"What ten Groupon is following parts of its sales and sales operations teams as a result of the pandemic Groupon CEO was ousted last month after a week for a quarter fourth quarter the interim CEO announced the cuts in an email said he expects to extend the furloughs and layoffs of employees company is releasing how many people were furloughed or laid
Groupon axes CEO and COO as company looks to mount a recovery during a crisis
"Before we get into the mailbag. Let's talk about groupon because shares of groupon are up ten percent on the news that rich Williams who's the CEO and Steve Krizner. Who's the chief operating officer are leaving immediately? Yeah and we don't really have a lot of other details other than groupon is saying both remain employed by the company. There's no comment from groupon at this point on the reason for the changes. I'm I've never been more interested in groupon I mean the the CEO and the CEO are walking out the door or are leaving those jobs immediately and the stock goes up ten percent. Well I mean you can certainly make the argument that they weren't really getting the job done right. I mean if you look at groupon usually just the fundamentals of the business. I mean we've talked about groupon ever since they went public in. What was it alphabet offered? Was it around. Three billion was it six billion dollars that they that they offered groupon back in the day. It was some unusual things I when we when we look at the state of groupon. Now I mean clearly in hindsight they should have taken that deal Because I'm Nina. Revenue is is is winding down right. I mean we're revenue growth is non-existent. It's it's It's not a profitable company. I mean there's a company that's facing a lot of challenges and so I don't really know why Management Lee's I'm sure this is probably a bit of a response do just to the greater market reaction. We've had over here Over the past several days in you know we've seen this play out before with other companies I mean. Jc Penney obviously has gone through a lot of leadership changes. And we've seen when former leader step down in new leader step in. I mean there is some enthusiasm because maybe there's a light at the end of the tunnel there I I don't know in case that's really something. Investors should expect. I do think it's really fascinating to look at so so the Aaron Cooper is going to step in as the interim CEO while the company ultimately looks for a permanency. Yoda's possible that Mr Cooper gets that job at the end of the day. But it you know he. He was awarded in. He's going to receive an award of four million restricted restricted share units For this enemy vests over over time. It four million restricted share unit. Sounds like a lot but but then you look at we're groupon stock is today at just under a dollar and well. Maybe that doesn't look is is great as it sounds On paper and I mean he's going to obviously get a salary and bonus In in an extremely challenging role in trying to figure out this company's place in our world because I think before there was maybe at least the argument the groupon possesses some brand equity that maybe a bigger network out there could exploit and benefit from. I'm not so sure that's really even the case now And so I you know I mean a market pop today. Notwithstanding not sure this really should should Make you feel any better about either owning shares or potentially owning shares. But but you know hey listen if you could certainly be wrong. I mean Mr Cooper could have a plan in place in you know. Bring MORE VALUE TO THE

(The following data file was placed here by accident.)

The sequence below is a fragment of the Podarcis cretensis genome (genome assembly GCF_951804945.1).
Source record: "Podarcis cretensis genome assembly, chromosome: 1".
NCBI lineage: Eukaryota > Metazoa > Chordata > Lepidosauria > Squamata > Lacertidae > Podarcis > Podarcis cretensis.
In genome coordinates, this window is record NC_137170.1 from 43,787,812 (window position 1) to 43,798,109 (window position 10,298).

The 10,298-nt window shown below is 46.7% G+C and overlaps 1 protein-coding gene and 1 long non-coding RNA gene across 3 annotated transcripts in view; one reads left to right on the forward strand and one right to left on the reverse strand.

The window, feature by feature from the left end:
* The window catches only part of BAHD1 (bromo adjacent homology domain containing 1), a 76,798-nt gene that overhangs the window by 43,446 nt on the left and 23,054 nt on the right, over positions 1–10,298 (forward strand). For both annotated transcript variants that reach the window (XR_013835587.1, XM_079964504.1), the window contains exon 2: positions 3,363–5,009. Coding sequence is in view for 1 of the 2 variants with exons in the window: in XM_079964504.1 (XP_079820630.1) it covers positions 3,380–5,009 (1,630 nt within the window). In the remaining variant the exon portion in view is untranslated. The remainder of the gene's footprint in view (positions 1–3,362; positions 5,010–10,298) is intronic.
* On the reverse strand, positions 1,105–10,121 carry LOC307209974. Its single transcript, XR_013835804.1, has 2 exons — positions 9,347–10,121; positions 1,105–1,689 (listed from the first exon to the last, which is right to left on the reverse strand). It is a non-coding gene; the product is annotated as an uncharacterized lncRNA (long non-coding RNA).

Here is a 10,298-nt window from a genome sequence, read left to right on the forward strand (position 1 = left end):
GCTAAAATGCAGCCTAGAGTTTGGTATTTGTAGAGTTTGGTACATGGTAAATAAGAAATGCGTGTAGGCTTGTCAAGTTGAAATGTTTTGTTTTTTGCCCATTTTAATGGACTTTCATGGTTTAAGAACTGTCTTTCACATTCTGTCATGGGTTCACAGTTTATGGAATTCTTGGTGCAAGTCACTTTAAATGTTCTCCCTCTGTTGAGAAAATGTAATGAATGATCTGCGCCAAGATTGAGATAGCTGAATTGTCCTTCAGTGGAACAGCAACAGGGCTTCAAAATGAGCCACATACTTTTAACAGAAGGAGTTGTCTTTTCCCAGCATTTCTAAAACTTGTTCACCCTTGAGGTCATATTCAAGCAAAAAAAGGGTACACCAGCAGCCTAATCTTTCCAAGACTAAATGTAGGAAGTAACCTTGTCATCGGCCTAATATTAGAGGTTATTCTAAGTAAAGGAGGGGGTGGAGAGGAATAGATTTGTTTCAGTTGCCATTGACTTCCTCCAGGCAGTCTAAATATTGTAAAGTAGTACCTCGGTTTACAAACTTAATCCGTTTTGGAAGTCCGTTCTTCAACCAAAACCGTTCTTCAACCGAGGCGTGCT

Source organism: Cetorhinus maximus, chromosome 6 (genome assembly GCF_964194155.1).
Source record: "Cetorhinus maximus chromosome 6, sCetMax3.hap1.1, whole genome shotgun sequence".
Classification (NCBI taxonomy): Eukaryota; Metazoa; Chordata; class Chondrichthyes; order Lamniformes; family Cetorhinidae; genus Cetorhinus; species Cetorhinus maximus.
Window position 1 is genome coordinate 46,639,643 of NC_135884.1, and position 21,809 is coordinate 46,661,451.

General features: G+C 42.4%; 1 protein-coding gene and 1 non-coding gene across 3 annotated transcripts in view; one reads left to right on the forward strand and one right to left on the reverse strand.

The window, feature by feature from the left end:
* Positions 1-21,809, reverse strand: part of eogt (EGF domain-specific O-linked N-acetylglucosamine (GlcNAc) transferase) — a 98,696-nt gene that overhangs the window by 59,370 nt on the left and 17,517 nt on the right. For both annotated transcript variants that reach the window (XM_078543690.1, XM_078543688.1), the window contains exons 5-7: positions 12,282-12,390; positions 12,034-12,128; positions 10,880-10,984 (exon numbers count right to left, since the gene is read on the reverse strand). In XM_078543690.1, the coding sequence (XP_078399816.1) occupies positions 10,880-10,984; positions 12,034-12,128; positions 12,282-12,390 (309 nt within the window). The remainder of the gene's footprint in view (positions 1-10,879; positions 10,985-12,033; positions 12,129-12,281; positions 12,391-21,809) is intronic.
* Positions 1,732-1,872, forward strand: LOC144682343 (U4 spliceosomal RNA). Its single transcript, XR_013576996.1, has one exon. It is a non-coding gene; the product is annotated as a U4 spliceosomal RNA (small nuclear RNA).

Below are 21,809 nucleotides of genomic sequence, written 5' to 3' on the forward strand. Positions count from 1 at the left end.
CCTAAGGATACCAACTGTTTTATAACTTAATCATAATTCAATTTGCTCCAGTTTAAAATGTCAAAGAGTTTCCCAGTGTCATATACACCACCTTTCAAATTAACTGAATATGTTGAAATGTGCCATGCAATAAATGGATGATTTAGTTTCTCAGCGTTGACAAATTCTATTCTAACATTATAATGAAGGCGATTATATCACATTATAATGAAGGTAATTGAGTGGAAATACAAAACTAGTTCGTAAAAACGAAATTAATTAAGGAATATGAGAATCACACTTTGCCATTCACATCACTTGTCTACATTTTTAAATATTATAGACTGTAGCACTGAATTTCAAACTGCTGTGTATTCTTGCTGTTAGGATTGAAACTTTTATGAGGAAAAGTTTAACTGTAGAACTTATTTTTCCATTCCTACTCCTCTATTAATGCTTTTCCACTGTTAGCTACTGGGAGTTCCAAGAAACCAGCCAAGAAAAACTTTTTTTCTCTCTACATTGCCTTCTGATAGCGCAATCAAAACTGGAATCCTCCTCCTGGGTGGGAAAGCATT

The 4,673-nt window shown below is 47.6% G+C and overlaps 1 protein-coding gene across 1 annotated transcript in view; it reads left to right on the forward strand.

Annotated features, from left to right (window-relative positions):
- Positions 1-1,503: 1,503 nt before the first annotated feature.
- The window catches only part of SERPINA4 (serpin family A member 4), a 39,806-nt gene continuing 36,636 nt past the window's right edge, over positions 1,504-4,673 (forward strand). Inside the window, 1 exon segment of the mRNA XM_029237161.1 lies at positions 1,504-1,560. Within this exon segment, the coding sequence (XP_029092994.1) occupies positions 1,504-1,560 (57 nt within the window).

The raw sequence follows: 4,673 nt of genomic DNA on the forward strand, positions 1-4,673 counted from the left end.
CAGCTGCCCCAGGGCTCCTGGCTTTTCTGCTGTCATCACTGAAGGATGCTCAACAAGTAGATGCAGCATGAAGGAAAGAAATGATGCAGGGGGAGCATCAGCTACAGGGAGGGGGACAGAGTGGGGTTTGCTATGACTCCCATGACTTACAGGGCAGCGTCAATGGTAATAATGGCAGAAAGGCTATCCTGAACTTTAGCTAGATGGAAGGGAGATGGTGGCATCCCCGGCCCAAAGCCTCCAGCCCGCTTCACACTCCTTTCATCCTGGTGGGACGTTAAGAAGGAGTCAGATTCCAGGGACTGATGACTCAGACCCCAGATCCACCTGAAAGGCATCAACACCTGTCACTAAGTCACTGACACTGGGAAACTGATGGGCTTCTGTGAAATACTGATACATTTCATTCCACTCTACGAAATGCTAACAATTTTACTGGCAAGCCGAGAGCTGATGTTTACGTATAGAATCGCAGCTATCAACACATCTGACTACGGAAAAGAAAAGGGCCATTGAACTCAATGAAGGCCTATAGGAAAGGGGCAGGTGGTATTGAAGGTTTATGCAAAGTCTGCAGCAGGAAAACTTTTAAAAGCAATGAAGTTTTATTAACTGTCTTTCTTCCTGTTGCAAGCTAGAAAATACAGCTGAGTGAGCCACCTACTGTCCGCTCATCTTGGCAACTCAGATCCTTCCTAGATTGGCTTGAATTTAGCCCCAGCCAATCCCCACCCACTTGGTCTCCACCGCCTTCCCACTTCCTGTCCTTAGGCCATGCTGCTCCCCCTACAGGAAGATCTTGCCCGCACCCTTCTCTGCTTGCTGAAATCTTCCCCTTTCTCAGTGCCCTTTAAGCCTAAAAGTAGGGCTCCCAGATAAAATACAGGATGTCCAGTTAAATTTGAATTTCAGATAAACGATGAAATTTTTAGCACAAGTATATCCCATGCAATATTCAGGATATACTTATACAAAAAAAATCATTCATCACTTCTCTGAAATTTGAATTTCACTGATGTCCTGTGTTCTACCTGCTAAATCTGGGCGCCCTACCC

A Good Day for Garmin